Slovenia’s foreign minister survives no-confidence vote

Slovenia’s foreign minister survives no-confidence vote |

Foreign Minister Tanja Fajon survived the no-confidence motion tabled by the opposition after the recent recall of Slovenia’s ambassador to the United States.

The motion against the minister and leader of the Social Democrats (SD) was backed by only 22 MPs of two right-wing opposition parties in the 90-member legislature as the coalition closed ranks to defend the minister.

The Democratic Party (SDS) initiated the vote after, following Tajon’s suggestion, Ambassador to the US Tone Kajzer was recalled in September for sending SDS a photo of an internal Foreign Ministry cable.

The cable contained instructions stating that embassies should publish an address where voters can send signatures to back independent presidential candidate Nataša Pirc Musar.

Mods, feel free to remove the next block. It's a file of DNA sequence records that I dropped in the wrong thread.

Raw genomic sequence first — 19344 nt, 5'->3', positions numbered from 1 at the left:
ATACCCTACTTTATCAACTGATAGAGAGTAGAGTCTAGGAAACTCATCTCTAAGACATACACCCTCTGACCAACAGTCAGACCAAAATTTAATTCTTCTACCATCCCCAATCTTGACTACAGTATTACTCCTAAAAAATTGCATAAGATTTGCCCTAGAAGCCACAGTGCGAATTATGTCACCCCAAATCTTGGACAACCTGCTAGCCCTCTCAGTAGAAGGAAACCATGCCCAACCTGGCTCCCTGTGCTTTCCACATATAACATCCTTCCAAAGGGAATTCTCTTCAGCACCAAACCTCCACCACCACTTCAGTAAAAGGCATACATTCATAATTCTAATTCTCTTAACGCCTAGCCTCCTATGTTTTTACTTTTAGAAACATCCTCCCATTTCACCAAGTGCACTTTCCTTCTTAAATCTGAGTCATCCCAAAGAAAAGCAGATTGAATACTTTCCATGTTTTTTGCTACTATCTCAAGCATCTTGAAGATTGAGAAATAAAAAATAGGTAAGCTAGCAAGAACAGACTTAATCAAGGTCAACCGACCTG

While this has been established practice for years, the SDS asserted that the Foreign Ministry’s cable system was abused. They also claimed Fajon violated the Foreign Affairs Act by not consulting the republic’s president before recalling Kajzer.

SDS leader Janez Janša, whose government appointed Kajzer to the top diplomatic post in the US, said Kajzer did not violate any rule because he did not send the cable to an unauthorised person.

Janša claimed that as a member of the parliamentary Foreign Policy Committee, he was entitled to receive such information, a notion Fajon dismissed, even suggesting that the opposition tried to divert attention from misdeeds perpetrated by the former ambassador.

According to the foreign minister, the content of the cable did not even matter since Kajzer had violated the Foreign Affairs Act by sharing it with Janša, “who is not an authorised person”, which made him unfit to continue leading the embassy.

The motion of no confidence was clearly unfounded and “nothing but an attack that the opposition has mounted to create a populist political campaign,” Fajon added.

“The signatories of the motion of no confidence allege that the ambassador’s recall was disproportionate. The alternative would have been to legitimise his actions,” she said.

(Sebastijan R. Maček |


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